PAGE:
Undergraduate Texts in Mathematics
Apostol: Introduction to Analytic Number Theory.
Halmos:
Armstrong: Basic Topolog...

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Undergraduate Texts in Mathematics

Apostol: Introduction to Analytic Number Theory.

Halmos:

Armstrong: Basic Topology.

Halmos: Naive Set Theory.

Bak/Newman: Complex Analysis.

boss/Joseph: Elementary Stability and Bifurcation Theory.

Banchoff/Wermer: Linear Algebra Through Geometry.

Childs: A Concrete Introduction to Higher Algebra.

Vector

Spaces. Second edition.

Janich: Topology.

Kemeny/Snell: Finite Markov Chains. Klarnbauer: Aspects of Calculus.

Chung: Elementary Probability Theory with Stochastic Processes.

Lang: Undergraduate Analysis.

Croom: Basic Concepts of Algebraic Topology.

Lang: A First Course in Calculus. Fifth Edition.

Curtis: Linear Algebra: An Introductory Approach.

Lang: Calculus of One Variable. Fifth Edition.

Dixmier: General Topology.

Lang: Introduction to Linear Algebra. Second Edition.

Driver: Why Math? Ebbinghaus/FlumjThomas Mathematical Logic.

Lax/Burstein/Lax: Calculus with Applications and Computing, Volume I. Corrected Second Printing. LeCuyer: College Mathematics with APL.

Fischer: Intermediate Real Analysis. Lidl/Pilz: Applied Abstract Algebra.

Fleming: Functions of Several Variables. Second edition. Foulds: Optimization Techniques: An Introduction. Foulds: Combination Optimization for Undergraduates.

Macki/Strauss: Introduction to Optimal Control Theory. Malitz: Introduction to Mathematical Logic.

MarsdenlWeinstein: Calculus I, II, Ill. Second edition.

Franklin: Methods of Mathematical Economics.

continued after Index

Dennis Stanton Dennis White School of Mathematics University of Minnesota Minneapolis, MN 55455 U.S.A.

Editorial Board

F. W. Gehring Department of Mathematics University of Michigan Ann Arbor, Ml 48109 U.S.A.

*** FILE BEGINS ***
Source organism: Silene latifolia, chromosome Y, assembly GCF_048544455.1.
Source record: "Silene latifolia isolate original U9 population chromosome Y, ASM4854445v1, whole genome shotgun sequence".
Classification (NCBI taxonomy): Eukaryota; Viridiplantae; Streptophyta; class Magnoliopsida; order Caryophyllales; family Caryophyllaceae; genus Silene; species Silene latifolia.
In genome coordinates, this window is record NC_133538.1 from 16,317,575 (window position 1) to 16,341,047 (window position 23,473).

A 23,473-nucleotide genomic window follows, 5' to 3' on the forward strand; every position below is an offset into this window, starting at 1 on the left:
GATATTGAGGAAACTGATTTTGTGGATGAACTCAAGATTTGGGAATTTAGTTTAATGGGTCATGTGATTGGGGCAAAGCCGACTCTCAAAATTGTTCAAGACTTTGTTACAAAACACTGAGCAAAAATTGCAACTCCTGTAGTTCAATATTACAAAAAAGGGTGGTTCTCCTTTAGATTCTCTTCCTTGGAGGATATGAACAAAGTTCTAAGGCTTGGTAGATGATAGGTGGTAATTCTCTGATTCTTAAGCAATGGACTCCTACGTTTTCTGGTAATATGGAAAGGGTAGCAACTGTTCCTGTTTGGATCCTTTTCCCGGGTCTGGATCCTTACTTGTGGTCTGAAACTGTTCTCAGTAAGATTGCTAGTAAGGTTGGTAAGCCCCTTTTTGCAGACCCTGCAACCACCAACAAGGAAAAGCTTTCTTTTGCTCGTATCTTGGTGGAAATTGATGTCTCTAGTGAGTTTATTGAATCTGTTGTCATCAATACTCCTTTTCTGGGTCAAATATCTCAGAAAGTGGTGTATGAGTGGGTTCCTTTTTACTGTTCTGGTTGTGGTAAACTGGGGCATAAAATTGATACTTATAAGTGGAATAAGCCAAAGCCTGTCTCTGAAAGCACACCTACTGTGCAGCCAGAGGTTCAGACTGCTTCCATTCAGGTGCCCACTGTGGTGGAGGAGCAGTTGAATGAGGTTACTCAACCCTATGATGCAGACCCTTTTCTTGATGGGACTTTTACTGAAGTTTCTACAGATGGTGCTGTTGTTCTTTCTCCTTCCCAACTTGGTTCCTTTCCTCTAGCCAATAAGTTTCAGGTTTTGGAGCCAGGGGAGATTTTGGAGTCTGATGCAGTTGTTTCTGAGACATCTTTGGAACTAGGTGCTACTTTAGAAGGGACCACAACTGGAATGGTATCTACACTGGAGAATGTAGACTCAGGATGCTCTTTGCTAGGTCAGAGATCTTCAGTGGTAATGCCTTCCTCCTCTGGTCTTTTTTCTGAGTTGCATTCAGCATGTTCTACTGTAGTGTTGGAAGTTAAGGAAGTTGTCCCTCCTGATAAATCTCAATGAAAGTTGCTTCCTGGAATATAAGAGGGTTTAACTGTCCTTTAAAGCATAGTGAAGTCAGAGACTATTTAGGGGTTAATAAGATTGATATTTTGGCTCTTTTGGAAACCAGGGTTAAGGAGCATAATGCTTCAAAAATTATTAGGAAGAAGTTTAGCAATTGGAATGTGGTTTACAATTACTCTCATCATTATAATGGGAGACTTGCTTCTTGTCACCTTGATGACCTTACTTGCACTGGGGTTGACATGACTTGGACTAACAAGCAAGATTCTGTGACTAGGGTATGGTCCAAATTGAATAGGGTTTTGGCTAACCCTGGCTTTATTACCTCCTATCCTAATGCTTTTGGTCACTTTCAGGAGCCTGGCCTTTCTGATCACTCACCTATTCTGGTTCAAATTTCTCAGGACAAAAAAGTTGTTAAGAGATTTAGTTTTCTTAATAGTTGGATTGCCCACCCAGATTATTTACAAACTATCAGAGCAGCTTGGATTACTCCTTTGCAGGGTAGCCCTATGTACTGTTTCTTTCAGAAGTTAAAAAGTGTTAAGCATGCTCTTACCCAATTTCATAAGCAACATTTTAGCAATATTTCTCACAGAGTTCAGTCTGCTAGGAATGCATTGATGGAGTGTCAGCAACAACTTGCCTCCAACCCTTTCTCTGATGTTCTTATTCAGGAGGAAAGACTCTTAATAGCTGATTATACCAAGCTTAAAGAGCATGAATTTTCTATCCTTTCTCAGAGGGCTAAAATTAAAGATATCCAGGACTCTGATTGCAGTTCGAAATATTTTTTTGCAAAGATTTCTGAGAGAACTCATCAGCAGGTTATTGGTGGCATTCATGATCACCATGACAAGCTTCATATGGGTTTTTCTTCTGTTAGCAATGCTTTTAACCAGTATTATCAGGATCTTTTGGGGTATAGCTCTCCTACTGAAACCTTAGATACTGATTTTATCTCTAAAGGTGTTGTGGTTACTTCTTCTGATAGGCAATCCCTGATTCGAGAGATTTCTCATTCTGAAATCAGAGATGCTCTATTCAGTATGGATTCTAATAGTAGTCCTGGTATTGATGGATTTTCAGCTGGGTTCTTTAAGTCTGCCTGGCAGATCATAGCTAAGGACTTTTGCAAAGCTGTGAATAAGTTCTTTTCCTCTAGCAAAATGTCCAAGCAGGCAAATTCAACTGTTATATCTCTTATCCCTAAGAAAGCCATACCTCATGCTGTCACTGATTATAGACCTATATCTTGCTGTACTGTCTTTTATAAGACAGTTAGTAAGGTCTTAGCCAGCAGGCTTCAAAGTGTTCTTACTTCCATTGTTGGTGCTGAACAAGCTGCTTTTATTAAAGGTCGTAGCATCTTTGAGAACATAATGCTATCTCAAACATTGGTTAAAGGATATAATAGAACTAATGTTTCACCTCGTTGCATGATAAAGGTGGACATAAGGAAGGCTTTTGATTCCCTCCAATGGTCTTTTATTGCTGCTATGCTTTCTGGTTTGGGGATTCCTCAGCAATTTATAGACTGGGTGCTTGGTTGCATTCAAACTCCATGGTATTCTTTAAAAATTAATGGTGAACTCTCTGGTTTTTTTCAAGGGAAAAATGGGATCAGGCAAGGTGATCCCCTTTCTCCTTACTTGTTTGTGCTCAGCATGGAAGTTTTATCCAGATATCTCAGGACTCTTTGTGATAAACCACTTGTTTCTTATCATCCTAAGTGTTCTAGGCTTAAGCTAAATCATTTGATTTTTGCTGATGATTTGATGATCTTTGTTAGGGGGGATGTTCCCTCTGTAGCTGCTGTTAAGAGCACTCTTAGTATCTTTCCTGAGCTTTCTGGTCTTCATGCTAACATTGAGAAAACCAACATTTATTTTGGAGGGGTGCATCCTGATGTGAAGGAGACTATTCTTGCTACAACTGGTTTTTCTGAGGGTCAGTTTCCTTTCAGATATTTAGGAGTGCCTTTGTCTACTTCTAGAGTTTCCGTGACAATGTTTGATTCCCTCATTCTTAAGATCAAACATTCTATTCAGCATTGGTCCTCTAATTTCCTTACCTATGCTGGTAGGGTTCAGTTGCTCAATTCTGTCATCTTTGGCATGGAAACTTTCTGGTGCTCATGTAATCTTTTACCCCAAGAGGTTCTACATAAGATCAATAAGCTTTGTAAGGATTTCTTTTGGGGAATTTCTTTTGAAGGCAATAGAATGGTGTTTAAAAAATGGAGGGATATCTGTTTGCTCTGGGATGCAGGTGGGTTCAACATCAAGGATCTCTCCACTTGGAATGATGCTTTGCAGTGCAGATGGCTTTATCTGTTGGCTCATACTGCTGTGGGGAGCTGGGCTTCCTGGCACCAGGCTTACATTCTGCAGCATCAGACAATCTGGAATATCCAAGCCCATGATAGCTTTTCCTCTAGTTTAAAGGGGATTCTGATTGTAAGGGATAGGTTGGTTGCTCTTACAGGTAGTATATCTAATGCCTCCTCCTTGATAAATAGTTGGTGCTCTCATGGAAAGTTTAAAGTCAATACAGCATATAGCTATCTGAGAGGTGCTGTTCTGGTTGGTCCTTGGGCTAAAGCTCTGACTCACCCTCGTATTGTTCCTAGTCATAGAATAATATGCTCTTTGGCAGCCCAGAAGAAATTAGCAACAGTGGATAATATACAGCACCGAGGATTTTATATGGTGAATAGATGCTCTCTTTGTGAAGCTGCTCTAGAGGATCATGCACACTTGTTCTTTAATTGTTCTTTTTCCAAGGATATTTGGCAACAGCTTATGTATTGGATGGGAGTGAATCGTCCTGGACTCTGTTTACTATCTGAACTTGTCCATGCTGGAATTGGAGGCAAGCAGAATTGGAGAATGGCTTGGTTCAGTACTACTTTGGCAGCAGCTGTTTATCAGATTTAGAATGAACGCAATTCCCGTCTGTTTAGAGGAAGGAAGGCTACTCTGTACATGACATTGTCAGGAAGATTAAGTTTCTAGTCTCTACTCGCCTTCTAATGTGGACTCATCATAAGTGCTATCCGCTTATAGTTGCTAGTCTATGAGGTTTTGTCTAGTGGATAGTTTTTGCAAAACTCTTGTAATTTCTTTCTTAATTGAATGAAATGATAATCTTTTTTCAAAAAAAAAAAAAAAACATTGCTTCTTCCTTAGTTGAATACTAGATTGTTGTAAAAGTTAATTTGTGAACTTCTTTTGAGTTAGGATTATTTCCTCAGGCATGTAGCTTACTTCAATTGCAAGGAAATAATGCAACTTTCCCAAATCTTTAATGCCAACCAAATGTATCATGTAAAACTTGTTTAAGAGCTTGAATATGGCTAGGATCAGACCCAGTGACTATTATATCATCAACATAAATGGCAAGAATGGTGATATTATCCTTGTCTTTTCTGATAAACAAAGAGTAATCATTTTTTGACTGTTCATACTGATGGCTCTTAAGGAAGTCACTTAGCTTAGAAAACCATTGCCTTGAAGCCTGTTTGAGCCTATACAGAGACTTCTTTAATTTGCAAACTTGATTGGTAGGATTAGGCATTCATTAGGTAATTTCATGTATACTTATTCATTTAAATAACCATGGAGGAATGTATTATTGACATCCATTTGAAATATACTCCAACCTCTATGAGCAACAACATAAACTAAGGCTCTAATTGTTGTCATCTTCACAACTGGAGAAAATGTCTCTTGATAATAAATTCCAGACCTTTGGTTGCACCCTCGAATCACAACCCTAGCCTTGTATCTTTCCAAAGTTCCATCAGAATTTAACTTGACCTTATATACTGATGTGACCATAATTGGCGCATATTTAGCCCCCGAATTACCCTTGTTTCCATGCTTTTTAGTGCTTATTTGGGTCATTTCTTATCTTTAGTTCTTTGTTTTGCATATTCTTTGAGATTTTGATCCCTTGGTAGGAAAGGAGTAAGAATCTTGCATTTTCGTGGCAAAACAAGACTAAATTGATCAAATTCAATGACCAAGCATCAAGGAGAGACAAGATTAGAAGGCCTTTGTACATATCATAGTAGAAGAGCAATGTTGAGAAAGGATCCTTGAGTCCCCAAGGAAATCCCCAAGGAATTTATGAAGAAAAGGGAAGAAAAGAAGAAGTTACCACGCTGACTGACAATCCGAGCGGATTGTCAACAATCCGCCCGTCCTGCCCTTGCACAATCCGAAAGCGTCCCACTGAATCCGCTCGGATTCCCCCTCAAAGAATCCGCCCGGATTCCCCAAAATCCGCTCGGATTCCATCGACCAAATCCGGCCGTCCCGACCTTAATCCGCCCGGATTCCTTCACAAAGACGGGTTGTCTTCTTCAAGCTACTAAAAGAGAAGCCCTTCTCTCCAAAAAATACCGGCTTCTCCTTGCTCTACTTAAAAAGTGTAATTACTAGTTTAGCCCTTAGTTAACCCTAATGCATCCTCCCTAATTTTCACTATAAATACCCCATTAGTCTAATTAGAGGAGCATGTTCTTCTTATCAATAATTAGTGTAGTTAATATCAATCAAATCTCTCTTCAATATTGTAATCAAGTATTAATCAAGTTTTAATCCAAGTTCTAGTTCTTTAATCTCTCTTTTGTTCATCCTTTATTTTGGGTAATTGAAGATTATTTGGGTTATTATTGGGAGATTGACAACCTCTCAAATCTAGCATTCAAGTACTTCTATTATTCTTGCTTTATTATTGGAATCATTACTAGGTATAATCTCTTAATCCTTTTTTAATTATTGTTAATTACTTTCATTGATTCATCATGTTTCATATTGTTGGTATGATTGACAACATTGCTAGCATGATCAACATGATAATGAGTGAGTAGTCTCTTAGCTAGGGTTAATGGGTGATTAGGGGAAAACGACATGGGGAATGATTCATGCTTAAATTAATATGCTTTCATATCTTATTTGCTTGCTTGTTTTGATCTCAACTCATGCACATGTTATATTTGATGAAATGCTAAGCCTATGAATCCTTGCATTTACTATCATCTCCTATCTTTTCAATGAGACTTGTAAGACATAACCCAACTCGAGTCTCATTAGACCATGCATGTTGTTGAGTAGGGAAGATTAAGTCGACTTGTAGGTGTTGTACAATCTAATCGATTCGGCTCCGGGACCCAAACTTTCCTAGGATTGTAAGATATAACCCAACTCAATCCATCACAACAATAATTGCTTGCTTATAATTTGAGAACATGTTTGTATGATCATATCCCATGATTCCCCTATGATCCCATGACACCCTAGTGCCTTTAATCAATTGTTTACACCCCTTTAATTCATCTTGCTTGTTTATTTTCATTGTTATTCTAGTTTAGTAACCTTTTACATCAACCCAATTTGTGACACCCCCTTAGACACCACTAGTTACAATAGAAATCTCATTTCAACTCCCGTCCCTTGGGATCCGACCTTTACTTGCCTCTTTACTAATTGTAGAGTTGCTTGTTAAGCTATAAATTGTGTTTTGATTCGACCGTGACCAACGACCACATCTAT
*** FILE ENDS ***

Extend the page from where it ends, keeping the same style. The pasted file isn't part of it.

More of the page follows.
P. R. Halnios Department of Mathematics University of Santa Clara Santa Clara, CA 95053 U.S.A.

AMS Classifications: 05—01, 05—A05, 05—A IS

Library of Congress Cataloging in Publication Data Stanton, Dennis. Constructive combinatorics. (Undergraduate texts in mathematics) Bibliography: p. Includes index. 1. Combinatorial analysis. 1. White, Dennis, 1945— II. Title. 111. Series. QA164.S79 1986 511.6 86-6585 © 1986 by Springer-Verlag New York Inc. All rights reserved. No part of this book may be translated or reproduced in any form without written permission from Springer-Verlag, 175 Fifth Avenue. New York. New York 10010, U.S.A.

The use of general descriptive names, trade names, trademarks, etc. in this publication, even if the former are not especially indentilied, is not to be taken as a sign that such names, as by the Trade Marks and Merchandise Marks Act, may accordingly be used freely by anyone.

Printed and bound by R.R. Donnelley & Sons, Harrisonburg, Virginia. Printed in the United States of America.

987654321 ISBN 0-387-96347-2 Springer-Verlag New York Berlin Heidelberg Tokyo ISBN 3-540-96347-2 Springer-Verlag Berlin Heidelberg New York Tokyo

vi

complexity, lattice theory, group theory, representation theory, special functions or mathematical physics. In this book we use combinatorial algorithms for two purposes. First, a

constructive proof of a theorem can be an algorithm. These algorithms often describe a bijection between two finite sets. So we concentrate on interesting mathematical

theorems which are proved by bijections. The other purpose is interactive: use the algorithms to investigate interesting mathematical examples. Here the examples are our main focus. An algorithm can be used to generate data related to a problem. It is then up to the students to study these data, formulate as many conjectures as they can, and then prove them. They are not told what the theorems are in advance.

Unfortunately, this kind of 'research" is usually impossible in most undergraduate mathematics courses. The material here is more than what can be covered in a 10 week course. Two sections of peripheral interest are 1.4 and 2.4. Moreover, some of the material in

could be considered graduate material. and Chapters 3 and 4 Strictly speaking, each chapter can be presented independently, although we frequently tie together material from different chapters. There are many other topics which would have been suitable for inclusion. One such topic we regretted omitting was the Lagrange inversion formula (see [La] and IRa]). The notes are organized in the following way. In Chapter 1 algorithms which list fundamental combinatorial objects are given. They are written in a shorthand version of Pascal (no declaration or i/o statements are given). It is assumed that the students are familiar with a programming language, though not necessarily Pascal. In Chapter 2, a partially ordered set is defined for each object. We concentrate on the Boolean algebra. A number of interesting bijections are given in Chapter 3 for these objects. Finally, we generalize bijections to involutions in Chapter 4. There is some